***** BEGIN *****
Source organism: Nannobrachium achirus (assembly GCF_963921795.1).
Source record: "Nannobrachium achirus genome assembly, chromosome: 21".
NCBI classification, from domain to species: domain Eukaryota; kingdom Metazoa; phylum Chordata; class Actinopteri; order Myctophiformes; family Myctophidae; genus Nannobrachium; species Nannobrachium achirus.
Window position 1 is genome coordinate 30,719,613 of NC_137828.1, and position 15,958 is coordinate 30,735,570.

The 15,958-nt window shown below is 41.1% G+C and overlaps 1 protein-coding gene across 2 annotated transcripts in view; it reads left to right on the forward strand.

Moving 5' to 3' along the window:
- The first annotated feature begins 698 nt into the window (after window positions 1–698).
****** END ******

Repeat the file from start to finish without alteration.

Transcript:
Source organism: Nannobrachium achirus (assembly GCF_963921795.1).
Source record: "Nannobrachium achirus genome assembly, chromosome: 21".
NCBI classification, from domain to species: domain Eukaryota; kingdom Metazoa; phylum Chordata; class Actinopteri; order Myctophiformes; family Myctophidae; genus Nannobrachium; species Nannobrachium achirus.
Window position 1 is genome coordinate 30,719,613 of NC_137828.1, and position 15,958 is coordinate 30,735,570.

The 15,958-nt window shown below is 41.1% G+C and overlaps 1 protein-coding gene across 2 annotated transcripts in view; it reads left to right on the forward strand.

Moving 5' to 3' along the window:
- The first annotated feature begins 698 nt into the window (after window positions 1–698).